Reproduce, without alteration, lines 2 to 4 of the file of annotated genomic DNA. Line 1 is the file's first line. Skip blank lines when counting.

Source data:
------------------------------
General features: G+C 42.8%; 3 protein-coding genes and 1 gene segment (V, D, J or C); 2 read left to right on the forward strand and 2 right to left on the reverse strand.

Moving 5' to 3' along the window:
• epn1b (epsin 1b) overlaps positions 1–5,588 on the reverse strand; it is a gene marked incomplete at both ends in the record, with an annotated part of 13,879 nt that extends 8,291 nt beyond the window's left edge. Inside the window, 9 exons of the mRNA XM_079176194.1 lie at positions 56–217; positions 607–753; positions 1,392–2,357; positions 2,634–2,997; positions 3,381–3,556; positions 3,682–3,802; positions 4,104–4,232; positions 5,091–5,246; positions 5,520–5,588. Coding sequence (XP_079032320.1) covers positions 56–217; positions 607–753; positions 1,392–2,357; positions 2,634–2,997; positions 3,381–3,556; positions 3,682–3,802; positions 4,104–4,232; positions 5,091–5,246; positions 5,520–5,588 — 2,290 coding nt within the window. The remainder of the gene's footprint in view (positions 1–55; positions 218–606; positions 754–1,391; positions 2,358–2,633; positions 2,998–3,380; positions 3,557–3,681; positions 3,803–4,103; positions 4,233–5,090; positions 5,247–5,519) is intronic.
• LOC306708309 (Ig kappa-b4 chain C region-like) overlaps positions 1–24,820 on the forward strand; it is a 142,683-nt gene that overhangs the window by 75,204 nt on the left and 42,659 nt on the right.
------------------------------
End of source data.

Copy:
Moving 5' to 3' along the window:
• epn1b (epsin 1b) overlaps positions 1–5,588 on the reverse strand; it is a gene marked incomplete at both ends in the record, with an annotated part of 13,879 nt that extends 8,291 nt beyond the window's left edge. Inside the window, 9 exons of the mRNA XM_079176194.1 lie at positions 56–217; positions 607–753; positions 1,392–2,357; positions 2,634–2,997; positions 3,381–3,556; positions 3,682–3,802; positions 4,104–4,232; positions 5,091–5,246; positions 5,520–5,588. Coding sequence (XP_079032320.1) covers positions 56–217; positions 607–753; positions 1,392–2,357; positions 2,634–2,997; positions 3,381–3,556; positions 3,682–3,802; positions 4,104–4,232; positions 5,091–5,246; positions 5,520–5,588 — 2,290 coding nt within the window. The remainder of the gene's footprint in view (positions 1–55; positions 218–606; positions 754–1,391; positions 2,358–2,633; positions 2,998–3,380; positions 3,557–3,681; positions 3,803–4,103; positions 4,233–5,090; positions 5,247–5,519) is intronic.
• LOC306708309 (Ig kappa-b4 chain C region-like) overlaps positions 1–24,820 on the forward strand; it is a 142,683-nt gene that overhangs the window by 75,204 nt on the left and 42,659 nt on the right.